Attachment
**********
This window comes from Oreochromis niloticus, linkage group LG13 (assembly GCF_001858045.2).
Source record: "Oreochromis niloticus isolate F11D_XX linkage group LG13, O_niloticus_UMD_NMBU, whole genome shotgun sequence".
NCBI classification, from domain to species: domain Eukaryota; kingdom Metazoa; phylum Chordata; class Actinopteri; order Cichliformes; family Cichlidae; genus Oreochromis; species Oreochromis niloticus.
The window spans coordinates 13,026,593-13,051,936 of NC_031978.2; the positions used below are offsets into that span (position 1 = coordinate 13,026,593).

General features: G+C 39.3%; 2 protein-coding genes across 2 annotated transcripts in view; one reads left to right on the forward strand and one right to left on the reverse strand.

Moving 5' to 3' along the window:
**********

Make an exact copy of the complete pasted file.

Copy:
This window comes from Oreochromis niloticus, linkage group LG13 (assembly GCF_001858045.2).
Source record: "Oreochromis niloticus isolate F11D_XX linkage group LG13, O_niloticus_UMD_NMBU, whole genome shotgun sequence".
NCBI classification, from domain to species: domain Eukaryota; kingdom Metazoa; phylum Chordata; class Actinopteri; order Cichliformes; family Cichlidae; genus Oreochromis; species Oreochromis niloticus.
The window spans coordinates 13,026,593-13,051,936 of NC_031978.2; the positions used below are offsets into that span (position 1 = coordinate 13,026,593).

General features: G+C 39.3%; 2 protein-coding genes across 2 annotated transcripts in view; one reads left to right on the forward strand and one right to left on the reverse strand.

Moving 5' to 3' along the window: